The Libraries offer more than 800,000 electronic books: both electronic versions of print titles as well as "born digital" editions that have no paper version.
Some ebooks may be used by many people simultaneously. Others are limited to only 1 or 2 users at one time.
Most ebooks allow printing and downloading of a section or chapter. The downloaded chapter can generally be read with a PDF reader like Adobe Reader. Some services allow you to "check out" an eBook for a limited number of days to read offline.
This guide is designed to help you locate and use our eBook collections.
While the Libraries own many ebooks outright; you will also find thousands of books that are part of subscription packages.
Books in subscription packages can drop out after a period of time; for instance, the publisher may no longer contract with Ebsco or ProQuest or the database may drop titles published before a certain date.
In addition, the Libraries participate in several "try before you buy" programs where we can offer trial access to ebooks for a period of time before they are purchased.
Pro Tip: Because ebook packages can change over time, it is important to verify our ownership of a title before assigning it to your class. To do that, Ask Us.
In certain databases, especially Ebsco and ProQuest, publishers enforce "digital rights management" or impose limitations on the number of pages that can be downloaded or printed. Full book "check outs" or downloads may be limited to a short period of time, just like a physical book.
As with a physical book, some ebooks are limited to only 1 or 3 users at one time. You will often see the number of users noted in the library catalog.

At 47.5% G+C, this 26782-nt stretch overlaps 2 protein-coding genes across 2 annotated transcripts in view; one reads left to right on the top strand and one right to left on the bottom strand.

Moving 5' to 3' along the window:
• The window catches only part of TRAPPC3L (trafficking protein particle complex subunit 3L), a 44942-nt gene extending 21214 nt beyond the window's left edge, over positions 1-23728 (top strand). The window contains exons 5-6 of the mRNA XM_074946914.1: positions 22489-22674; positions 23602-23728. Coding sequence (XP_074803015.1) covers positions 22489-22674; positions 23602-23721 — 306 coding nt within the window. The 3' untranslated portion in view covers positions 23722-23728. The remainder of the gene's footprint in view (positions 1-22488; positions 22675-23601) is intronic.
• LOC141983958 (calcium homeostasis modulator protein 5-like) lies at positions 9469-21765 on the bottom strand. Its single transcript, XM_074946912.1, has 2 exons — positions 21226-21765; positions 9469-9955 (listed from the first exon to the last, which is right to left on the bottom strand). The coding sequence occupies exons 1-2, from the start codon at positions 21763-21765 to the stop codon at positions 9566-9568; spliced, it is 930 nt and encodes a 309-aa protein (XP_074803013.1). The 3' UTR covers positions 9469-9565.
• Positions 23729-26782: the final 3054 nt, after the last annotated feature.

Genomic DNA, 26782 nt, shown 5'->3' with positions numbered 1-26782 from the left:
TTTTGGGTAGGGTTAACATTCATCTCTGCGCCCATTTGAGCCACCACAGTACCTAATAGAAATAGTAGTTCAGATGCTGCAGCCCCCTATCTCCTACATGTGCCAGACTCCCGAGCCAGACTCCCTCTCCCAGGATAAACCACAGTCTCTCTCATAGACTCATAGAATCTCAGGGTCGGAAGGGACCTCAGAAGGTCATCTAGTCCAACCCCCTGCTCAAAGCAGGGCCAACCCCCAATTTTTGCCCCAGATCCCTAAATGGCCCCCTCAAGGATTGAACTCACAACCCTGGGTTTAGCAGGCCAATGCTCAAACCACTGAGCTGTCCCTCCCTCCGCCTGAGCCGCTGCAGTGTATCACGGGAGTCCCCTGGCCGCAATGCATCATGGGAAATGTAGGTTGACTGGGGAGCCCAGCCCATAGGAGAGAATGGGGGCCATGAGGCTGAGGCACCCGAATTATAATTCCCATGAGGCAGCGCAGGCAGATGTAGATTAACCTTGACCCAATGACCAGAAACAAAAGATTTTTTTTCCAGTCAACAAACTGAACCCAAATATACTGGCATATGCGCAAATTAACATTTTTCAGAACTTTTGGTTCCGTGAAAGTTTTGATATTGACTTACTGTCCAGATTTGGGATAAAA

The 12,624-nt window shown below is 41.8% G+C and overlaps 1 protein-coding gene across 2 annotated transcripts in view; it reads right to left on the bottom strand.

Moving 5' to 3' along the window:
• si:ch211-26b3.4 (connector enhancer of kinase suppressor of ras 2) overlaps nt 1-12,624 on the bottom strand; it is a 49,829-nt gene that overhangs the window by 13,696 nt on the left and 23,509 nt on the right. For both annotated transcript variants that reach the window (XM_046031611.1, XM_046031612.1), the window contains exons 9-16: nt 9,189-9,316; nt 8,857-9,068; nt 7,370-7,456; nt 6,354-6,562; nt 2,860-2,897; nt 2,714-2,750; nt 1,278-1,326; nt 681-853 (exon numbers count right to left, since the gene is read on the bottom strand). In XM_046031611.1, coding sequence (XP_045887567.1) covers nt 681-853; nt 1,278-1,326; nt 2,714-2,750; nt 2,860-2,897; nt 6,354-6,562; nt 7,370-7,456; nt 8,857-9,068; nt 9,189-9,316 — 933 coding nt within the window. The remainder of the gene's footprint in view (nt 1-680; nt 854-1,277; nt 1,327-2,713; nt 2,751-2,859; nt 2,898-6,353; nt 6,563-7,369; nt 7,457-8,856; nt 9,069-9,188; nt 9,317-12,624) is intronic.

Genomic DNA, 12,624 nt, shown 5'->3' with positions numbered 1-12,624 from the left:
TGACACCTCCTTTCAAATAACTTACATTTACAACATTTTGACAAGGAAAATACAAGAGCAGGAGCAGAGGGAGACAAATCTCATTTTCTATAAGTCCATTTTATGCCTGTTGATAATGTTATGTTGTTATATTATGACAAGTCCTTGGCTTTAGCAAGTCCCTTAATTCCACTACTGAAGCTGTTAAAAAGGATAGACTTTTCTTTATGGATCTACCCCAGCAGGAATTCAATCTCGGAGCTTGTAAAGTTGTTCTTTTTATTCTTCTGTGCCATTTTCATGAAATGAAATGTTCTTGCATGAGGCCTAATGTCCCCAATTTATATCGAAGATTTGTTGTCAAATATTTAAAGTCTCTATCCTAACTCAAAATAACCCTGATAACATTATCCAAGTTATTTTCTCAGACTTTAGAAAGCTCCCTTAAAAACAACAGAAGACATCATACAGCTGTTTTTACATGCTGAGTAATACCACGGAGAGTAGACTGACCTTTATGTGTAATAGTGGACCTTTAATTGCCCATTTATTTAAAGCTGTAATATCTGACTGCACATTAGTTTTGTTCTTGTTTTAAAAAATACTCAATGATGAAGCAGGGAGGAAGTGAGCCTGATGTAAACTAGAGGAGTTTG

Pro Tip: Need more users so that you can assign the book to your class? Ask Us.
Some platforms, including ProQuest Ebook Central, require the use of special software to read a downloaded book. This software enforces digital rights management, so that you are not able to retain a personal copy of the entire book permanently.
Pro tip: Unless you need to read the entire book, it is often much easier to read the item online and download only the chapter or pages you need.
Most library ebook databases will not allow you to download entire books directly to your Kindle or Nook without additional software. Most of our ebooks will work well on tablets and even smartphones.
Unlike the selection of popular fiction or audiobooks from your local public library, our ebook collection primarily consists of nonfiction and scholarly works to support university instruction and research.
Pro Tip: If you are looking for lighter fare, residents of Fayetteville are eligible for a Fayetteville Public Library card.
Our ebooks can be found in the library catalog, in QuickSearch, and in a number of ebook databases.